Abbott’s rhetoric — on guns, the border, “pornography” in school libraries and transgender rights — has become increasingly more extreme in recent months, which has served him well so far during an election year in which he beat back conservative challengers in the primary. His Democratic opponent, former congressman Beto O’Rourke, has focused on abortion rights and gun control as major themes, but Abbott currently has a comfortable lead in the polls, anywhere from five to 11 percentage points.
Abbott and another Republican governor, Florida’s Ron DeSantis, have been jockeying for dominance and the inheritance of Trump’s mantle ahead of the midterm elections. Although he has been less forceful than Abbott on abortion, DeSantis has mounted a high-profile campaign against Walt Disney Co. for its opposition to Florida’s bill banning the teaching of gender-related issues to schoolchildren third grade and younger — dubbed the “don’t say gay” bill by opponents — and has ought fiercely against Biden’s vaccine recommendations.
Texas Democrats’ long-voiced dreams of turning the rapidly diversifying state in their direction have recently appeared more remote, with the last sign arriving in the victory of Mayra Flores, who won a special election in South Texas’s Latino-dominated 34th Congressional District earlier this month. Republicans in Texas have been making gains among Hispanic voters in South Texas in recent years — Flores’s district went for Biden by four percentage points, a far smaller margin of victory for Democrats than in the 2012 and 2016 presidential election cycles.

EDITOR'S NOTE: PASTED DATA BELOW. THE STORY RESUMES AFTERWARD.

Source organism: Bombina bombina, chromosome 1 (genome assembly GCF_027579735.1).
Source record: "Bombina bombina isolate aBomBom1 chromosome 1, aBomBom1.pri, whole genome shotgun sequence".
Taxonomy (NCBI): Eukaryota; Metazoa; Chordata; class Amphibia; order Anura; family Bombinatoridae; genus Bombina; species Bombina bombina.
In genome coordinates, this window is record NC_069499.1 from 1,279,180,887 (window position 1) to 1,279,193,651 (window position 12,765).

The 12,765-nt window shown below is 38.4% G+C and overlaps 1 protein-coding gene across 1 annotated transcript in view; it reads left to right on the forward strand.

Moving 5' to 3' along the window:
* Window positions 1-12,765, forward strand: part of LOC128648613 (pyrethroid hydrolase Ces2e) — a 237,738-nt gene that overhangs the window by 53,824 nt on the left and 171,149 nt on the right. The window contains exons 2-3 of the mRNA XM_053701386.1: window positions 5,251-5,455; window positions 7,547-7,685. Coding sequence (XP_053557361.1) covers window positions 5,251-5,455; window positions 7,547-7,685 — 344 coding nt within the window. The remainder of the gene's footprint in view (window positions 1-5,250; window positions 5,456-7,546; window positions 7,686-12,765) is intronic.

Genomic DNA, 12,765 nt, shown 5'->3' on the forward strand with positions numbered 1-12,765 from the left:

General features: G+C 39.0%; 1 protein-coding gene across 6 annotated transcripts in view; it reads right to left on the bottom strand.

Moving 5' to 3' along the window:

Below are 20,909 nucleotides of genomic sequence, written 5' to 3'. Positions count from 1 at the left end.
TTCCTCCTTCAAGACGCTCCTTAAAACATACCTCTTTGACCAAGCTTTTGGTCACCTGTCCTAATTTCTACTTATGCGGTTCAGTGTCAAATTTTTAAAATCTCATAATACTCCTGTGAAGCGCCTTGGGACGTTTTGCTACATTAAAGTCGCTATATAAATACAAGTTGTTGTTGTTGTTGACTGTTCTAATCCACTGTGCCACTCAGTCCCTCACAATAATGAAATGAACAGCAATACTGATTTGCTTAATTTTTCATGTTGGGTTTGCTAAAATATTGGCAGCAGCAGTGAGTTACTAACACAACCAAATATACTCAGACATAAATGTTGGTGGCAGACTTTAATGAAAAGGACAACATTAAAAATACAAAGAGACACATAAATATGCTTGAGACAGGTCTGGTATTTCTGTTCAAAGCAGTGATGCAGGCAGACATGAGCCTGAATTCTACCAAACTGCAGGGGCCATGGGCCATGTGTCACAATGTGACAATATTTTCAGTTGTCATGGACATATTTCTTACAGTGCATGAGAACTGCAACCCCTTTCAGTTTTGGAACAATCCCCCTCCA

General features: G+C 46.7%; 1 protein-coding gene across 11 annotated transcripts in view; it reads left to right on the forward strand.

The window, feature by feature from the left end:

Democrats’ hopes are contingent on the party continuing to garner two-thirds of the vote of the growing Latino population, according to Matthew Wilson, an associate political science professor at Southern Methodist University in Dallas. And that’s hardly a sure thing, he said: Flores’s victory, coupled with Trump’s 2020 gains in the Rio Grande Valley and elsewhere, should be “warning signs for Democrats.”
The Supreme Court decision striking down the Roe abortion protections and the potential implications going forward for the LGBTQ community — as well as recent disruptions and threats to Pride events by right-wing extremists — cast a pall on the Rio Grande Valley’s Pride parade, according to Joe Colon-Uvalles, a Brownsville resident and campaign specialist with the Planned Parenthood Foundation.
Celebrants on South Padre Island on Saturday cheered and waved rainbow flags but also heard a local drag queen, Luna Karr, exhort the crowd to register and get out to vote.
“We’re willing to take on any fight. We have to protect ourselves from anyone — including the attorney general — who would threaten our rights,” Colon-Uvalles said. “It’s a scary world right now that we live in.”
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The Washington Post’s Scott Clement contributed to this report.